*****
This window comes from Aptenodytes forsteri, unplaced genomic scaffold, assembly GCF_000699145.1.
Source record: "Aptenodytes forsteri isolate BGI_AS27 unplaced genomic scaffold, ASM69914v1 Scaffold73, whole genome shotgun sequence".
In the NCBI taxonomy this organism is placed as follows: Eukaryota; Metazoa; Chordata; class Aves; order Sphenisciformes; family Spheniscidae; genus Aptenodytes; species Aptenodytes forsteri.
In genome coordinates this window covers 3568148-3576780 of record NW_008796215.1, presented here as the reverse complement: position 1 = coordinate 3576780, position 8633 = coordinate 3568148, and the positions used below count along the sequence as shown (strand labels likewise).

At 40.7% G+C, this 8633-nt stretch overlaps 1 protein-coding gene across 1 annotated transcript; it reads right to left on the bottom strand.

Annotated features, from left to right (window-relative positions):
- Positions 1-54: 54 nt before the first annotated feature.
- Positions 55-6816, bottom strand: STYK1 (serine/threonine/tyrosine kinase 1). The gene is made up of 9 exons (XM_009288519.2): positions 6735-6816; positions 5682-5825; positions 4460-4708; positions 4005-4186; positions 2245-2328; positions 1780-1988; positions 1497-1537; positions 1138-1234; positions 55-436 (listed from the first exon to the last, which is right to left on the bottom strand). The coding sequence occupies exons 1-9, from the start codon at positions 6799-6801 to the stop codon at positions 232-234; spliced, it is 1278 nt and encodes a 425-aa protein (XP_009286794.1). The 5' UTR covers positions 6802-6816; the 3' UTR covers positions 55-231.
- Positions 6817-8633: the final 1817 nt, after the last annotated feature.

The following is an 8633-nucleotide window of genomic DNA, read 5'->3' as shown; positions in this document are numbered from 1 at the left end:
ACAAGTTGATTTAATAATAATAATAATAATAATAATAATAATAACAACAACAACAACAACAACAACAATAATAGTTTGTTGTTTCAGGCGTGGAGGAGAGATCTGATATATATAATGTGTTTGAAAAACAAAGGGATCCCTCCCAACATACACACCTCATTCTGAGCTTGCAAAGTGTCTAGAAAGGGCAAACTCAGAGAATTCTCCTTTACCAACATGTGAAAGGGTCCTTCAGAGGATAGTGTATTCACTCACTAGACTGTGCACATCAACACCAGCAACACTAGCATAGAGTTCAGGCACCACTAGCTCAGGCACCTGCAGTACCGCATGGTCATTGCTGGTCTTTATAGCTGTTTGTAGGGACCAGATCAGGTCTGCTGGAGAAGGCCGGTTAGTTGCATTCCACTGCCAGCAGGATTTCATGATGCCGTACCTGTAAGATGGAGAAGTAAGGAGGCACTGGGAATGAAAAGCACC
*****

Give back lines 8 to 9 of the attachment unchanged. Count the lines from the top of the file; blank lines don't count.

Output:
- Positions 55-6816, bottom strand: STYK1 (serine/threonine/tyrosine kinase 1). The gene is made up of 9 exons (XM_009288519.2): positions 6735-6816; positions 5682-5825; positions 4460-4708; positions 4005-4186; positions 2245-2328; positions 1780-1988; positions 1497-1537; positions 1138-1234; positions 55-436 (listed from the first exon to the last, which is right to left on the bottom strand). The coding sequence occupies exons 1-9, from the start codon at positions 6799-6801 to the stop codon at positions 232-234; spliced, it is 1278 nt and encodes a 425-aa protein (XP_009286794.1). The 5' UTR covers positions 6802-6816; the 3' UTR covers positions 55-231.
- Positions 6817-8633: the final 1817 nt, after the last annotated feature.